Baby Doc: A life remembered

From the eyes of a woman who was there during the time of his death

What a week it has been. I was honored to be on the inaugural flight to Cap Haitian on American Airlines, the experience has been nothing but life changing. We were able to tour the Palace San Souci and the Citadelle with some amazing people. The tour was life changing for me as the last time I ventured to Haiti prior to starting the Museum, was in December 2003 and upon my return to Miami I started the Haitian Heritage Museum in 2004. So every time I go to Haiti I came back a better person and continue to see why creating the legacy for the future generation is so important.


The Director, Eveline Pierre, on her way up to Citadelle

 While in Haiti another historical occurrence happened, Jean Claude Duvalier (Baby Doc) died. Once I hear the news, I was unclear how to feel and could not believe I was actually in Haiti experiencing this with the people around me. I was not sure if I wanted to cry or talk about it. Well we talked about it very briefly as one of our group member’s father was imprisoned under this regime and died there. I too had an uncle who was imprisoned at Fort Dimanche but was fortunately released after 15 years. This is my favorite uncle… despite his jailing he refused to leave Haiti until this day. I was still interested in having a dialogue about this historic from the group mentioned that at least he got what he wanted, which was to die in his country.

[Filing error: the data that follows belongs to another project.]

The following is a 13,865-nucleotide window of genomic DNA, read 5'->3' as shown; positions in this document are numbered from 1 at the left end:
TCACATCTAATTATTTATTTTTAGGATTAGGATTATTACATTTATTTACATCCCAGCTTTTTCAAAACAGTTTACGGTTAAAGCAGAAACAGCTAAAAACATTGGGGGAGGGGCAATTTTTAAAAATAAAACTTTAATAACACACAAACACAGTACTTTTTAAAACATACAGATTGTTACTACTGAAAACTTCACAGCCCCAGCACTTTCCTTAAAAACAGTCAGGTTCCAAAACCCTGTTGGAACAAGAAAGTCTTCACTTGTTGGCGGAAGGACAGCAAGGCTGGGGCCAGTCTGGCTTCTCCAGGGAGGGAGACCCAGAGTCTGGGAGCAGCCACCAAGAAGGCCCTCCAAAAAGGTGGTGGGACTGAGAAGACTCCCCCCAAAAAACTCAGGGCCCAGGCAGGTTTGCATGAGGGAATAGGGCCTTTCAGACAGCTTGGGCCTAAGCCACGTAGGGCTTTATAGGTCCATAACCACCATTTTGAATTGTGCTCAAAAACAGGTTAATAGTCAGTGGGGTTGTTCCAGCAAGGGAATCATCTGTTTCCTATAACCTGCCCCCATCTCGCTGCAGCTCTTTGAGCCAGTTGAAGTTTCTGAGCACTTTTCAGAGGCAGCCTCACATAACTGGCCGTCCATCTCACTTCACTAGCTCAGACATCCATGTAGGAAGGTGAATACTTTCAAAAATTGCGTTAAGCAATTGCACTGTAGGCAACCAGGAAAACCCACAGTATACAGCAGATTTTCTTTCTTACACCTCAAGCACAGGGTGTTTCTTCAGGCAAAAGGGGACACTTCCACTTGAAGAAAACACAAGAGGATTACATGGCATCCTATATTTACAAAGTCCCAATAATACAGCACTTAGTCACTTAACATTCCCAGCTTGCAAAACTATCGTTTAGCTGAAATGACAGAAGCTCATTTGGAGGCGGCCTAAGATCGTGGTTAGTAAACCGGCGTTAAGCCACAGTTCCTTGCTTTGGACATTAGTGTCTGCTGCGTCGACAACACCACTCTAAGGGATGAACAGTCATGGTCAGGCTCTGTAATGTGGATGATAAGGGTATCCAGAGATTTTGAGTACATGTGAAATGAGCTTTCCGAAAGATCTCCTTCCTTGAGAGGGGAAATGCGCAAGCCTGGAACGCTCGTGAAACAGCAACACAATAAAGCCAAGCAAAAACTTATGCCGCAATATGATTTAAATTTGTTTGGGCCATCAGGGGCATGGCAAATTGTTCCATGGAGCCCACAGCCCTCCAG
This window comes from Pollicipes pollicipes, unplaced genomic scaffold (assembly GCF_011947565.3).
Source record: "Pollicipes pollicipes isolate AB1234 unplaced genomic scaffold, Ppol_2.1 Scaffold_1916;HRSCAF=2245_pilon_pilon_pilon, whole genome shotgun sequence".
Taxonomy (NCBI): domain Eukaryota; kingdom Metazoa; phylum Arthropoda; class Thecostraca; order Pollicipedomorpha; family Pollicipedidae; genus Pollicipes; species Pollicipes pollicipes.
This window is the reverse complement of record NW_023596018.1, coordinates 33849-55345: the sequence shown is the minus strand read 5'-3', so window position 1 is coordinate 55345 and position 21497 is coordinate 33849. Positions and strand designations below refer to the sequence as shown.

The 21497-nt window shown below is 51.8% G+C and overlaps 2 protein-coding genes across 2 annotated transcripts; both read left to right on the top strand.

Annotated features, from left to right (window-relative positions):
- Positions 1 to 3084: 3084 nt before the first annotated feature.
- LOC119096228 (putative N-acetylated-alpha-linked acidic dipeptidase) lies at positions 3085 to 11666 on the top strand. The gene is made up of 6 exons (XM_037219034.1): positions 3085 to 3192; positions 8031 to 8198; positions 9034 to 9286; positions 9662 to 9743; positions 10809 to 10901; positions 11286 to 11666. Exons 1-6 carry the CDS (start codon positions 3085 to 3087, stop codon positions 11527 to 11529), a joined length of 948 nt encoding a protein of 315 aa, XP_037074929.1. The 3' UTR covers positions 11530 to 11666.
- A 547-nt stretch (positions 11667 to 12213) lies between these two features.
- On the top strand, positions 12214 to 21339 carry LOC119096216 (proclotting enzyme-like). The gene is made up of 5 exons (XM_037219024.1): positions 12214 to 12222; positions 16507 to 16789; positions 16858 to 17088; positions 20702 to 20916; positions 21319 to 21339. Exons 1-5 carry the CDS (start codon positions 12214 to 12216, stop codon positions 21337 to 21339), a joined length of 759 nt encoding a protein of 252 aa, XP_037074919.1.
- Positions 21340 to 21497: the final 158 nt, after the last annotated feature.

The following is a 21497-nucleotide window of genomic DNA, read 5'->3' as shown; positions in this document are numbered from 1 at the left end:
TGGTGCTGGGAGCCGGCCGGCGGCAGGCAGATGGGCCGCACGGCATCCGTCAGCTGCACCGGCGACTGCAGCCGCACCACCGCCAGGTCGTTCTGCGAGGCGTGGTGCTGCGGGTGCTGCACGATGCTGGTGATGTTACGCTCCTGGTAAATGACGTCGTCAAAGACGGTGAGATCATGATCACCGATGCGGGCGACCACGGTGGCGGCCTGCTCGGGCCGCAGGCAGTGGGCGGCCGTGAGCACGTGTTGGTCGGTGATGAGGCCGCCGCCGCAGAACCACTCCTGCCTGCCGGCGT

As a little girl I remember watching the news and my parents would always start crying when Rick Sanchez would report on developments in Haiti. I assumed they did not like him but it was actually his reporting on the massive influx of Haitians fleeing Haiti and all of the casualties overflowing boats capsizing with hundreds of people at a time. I was trying to figure out the story angle as so many people under the Duvalier regime lost many loved ones and they were never able to see them again. After my parents explained to me what was going on the island I told my parents that I wanted to be president of Haiti so I could help the people. Well of course I did not understand the constitution of Haiti and once I really understood what being a President entailed I changed direction and instead became President of my company and organization so I can help Haitians and Haitian Americans through other ways.

Nevertheless, this is history and we have to take the good, the bad. We have to acknowledge this so we can protect the next generation if they are experiencing the type of angst so they will know the signs and try to avoid another terrible situation. So we all have to come to grips with this and move on. Forgive and let go. As this chapter closes we open another door of great possibilities for the Haitian people.


2 thoughts on “Baby Doc: A life remembered

  1. Hi Kass Tim, Thank you. Although we’ve been given this platform to expose our culture in a different light, we have to now work towards establishing generational cultural pride and success for the future of Haiti. It’s an uphill battle because we are still associated with poverty, corruption and a rocky history. I don’t want people to pity me when I say I’m Haitian. I want to see a light in their eyes, because the work Haiti or Haitian will be synonymous with Pride, Success, Royalty, Intelligence and all that good stuff. We’ll get there :)!

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